indeed high but not as elevated as in the neighbouring parish of Muintirvara (Durrus) near Bantry (60 to 70 per cent), or parts of Connaught (70 to 100 per cent). Children received only a half-ration and they were estimated as still numbering 20 per cent of the population in need.` To sum up, the 22,634 rations distributed under this act in the six parishes fed about 27,160 persons out of a total population of 43,266 or 62.77 per cent. This percentage was high but in reality it must have been greater as the population was now lower than it had been in 1841 owing to death and emigration.

The results of these great efforts made by the Trenches and also of the Soup-Kitchen Act were recognised at a meeting of the Ballydehob Relief Committee held on 20 June. A resolution was passed expressing gratitude to Revd E F. Trench and his agents for their work. in the covering letter Revd Barry told how deaths were now so few that the slide-bottomed coffins were no longer in use. He was confident that the Soup-Kitchen Act, under the guidance of a ‘wise and indefatigable inspector’, J.J. Marshall, afforded a hope of ‘few deaths from dire want’.

The Soup-Kitchen Act was due to expire in September. The Irish Poor Law Extension Bill which transferred the responsibility of Irish destitution to the Irish poor rates became law in June A meeting of landowners was held in Ballydehob on 10 September 1847 which declared that the local property could not support the paupers and that if they were to depend solely on the rates, ‘thousands of lives must be lost’. A resolution to this effect was sent to the prime minister, Lord John Russell. His reply was cold, curt but crystal clear:

I am deeply concerned at the prospect of distress in East Schull [Ballydehob] ... It appears to me that the owners of property in Ireland ought to feel the obligations of supporting the poor, who have been born on their estates, and have hitherto contributed to their yearly incomes. It is not just to expect the working classes of Great Britain should permanently support the burden of Irish pauperism.

Such sentiments foreshadowed the Encumbered Estates Act. Nationalists saw this answer as proof of England's failure to take responsibility for Ireland's problems and a new argument for Repeal. But it was only in dealing with its own poverty that Ireland was to be granted Repeal.

Part II Mortality and emigration

(i) Mortality

The Soup-Kitchen Act was relatively successful as far as it went. But the more lives would have been saved if it had been brought into operation with the same haste as it was terminated. Trevelyan boasted that ‘the famine was stayed .... upwards of three millions of persons were fed every day’ Many hard-pressed relief committees were grateful for this provision. The Revd David Dore, parish priest of Caheragh publicly praised J.J. Marshall. The Schull and Ballydehob relief committees held a joint meeting on 28 September 1847. John Limerick was chairman of the Schull committee and Revd Barry acted as chairman at Ballydehob. These committees declared that the Soup-kitchen Act had done ‘great good’ in their own districts, and as ‘a criterion by which the public may judge the good results of that act generally’ they adduced the following:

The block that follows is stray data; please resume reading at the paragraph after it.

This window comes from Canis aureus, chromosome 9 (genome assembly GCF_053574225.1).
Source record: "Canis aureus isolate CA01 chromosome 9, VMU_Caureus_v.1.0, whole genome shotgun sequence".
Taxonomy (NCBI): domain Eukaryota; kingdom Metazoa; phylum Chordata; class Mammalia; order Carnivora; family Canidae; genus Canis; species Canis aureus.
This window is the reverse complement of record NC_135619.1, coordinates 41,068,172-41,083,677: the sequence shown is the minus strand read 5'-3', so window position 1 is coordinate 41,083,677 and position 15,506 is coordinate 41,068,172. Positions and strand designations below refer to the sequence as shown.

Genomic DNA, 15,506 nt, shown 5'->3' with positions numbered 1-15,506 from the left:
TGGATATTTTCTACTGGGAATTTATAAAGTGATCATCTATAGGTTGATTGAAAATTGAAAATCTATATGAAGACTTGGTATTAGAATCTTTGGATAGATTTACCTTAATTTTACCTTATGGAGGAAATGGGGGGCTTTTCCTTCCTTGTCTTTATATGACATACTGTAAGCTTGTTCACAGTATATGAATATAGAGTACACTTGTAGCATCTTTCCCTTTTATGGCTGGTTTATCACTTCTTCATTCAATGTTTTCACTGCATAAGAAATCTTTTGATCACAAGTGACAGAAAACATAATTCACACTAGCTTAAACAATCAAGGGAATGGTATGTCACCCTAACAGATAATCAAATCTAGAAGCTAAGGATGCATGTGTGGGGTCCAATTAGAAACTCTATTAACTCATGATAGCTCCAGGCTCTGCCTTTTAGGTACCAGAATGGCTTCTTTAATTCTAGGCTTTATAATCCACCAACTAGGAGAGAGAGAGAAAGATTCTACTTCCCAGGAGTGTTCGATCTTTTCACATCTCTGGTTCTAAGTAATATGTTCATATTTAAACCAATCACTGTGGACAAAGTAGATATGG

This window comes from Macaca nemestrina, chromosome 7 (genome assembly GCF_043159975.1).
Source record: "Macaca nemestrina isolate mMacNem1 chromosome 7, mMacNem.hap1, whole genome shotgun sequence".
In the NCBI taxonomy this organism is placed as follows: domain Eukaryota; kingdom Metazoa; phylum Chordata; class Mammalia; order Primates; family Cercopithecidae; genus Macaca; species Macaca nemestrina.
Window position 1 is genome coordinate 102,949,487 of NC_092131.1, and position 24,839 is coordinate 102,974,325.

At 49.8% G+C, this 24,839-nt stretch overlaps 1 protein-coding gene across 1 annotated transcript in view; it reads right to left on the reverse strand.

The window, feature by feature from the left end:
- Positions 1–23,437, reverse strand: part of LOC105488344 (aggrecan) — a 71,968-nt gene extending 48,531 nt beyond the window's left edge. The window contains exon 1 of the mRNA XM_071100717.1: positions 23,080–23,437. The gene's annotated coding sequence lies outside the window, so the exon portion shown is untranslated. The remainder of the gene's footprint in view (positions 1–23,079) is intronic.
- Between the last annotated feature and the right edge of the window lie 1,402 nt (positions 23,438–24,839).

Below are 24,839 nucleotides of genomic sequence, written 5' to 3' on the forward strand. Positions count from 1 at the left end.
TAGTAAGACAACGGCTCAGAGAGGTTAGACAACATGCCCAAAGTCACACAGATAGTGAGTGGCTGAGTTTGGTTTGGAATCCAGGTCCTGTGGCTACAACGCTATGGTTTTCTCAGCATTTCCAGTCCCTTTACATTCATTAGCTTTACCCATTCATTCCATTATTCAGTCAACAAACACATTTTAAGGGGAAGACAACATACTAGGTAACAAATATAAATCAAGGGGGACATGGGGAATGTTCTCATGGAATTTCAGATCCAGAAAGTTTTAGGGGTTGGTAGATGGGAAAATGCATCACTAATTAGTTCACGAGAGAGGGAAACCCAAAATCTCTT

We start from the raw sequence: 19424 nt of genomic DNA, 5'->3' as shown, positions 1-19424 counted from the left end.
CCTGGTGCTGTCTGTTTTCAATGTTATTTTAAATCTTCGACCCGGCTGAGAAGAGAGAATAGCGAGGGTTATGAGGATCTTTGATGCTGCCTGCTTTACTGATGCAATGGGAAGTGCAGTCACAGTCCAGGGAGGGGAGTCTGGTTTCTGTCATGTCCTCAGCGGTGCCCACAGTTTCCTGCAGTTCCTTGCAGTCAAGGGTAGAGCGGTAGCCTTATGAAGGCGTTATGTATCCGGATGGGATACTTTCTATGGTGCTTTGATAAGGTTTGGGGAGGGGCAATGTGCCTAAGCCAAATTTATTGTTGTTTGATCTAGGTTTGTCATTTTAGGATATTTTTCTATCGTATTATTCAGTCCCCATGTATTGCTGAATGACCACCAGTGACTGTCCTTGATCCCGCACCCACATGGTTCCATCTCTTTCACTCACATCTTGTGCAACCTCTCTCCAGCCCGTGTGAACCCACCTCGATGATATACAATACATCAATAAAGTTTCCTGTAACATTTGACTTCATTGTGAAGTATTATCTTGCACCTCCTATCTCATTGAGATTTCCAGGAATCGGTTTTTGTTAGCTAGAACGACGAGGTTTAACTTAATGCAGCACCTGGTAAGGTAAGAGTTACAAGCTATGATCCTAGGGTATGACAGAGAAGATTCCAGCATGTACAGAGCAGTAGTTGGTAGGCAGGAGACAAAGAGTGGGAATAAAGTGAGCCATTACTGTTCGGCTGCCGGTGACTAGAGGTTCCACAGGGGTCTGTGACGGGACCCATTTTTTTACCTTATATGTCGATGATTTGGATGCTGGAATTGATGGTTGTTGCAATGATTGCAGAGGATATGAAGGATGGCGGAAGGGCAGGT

a copy of the statistical return made out with scrupulous exactness under the directions of J. J. Marshall, inspecting officer for this district, shewing at one view the very great mortality which preceded, and the equally great decrease of such mortality which followed, the introduction of that measure.

The ‘statistical return’ presented to the public was entitled A return of deaths and emigrations in the western division of the Skibbereen Union, from the 1 September 1846 to 12 September 1847. This dossier gave the numbers who died in each parish, whether men, women or children under fifteen, on an almost month-to-month basis and also the causes of death. Marshall's return is particularly rare and valuable because the information is community based. Data on mortality rates in institutions are less difficult to obtain. Estimates of the number of people who died during the famine are extremely varied: they range from as low as 800,000 to as high as 1,500,000. Mokyr has advanced a figure of at least one million: Professor O’Grada and Dr P. P. Boyle have suggested a similar figure. Part of the reason for the wide range of those estimates was given by the census commissioners of 1851, one of whom was William Wilde (father of Oscar Wilde), regretted that ‘No pen has ever recorded the numbers of the forlorn and starving who perished by the wayside or in the ditches, ... whole families lay down and died’. Evidently Marshall and those who worked under his direction attempted to do precisely that. It has already been shown how from January 1847 onwards John Limerick, Sweetnam and Barry were trying to count the numbers who had died. As already stated, J.F. Maguire of the Cork Examiner maintained that his figures for mortality in Ballydehob had been ‘computed from accurate data’. On 20 March Dr Traill wrote that it had been ‘computed’ that 2,000 of his parishioners had already fallen victim.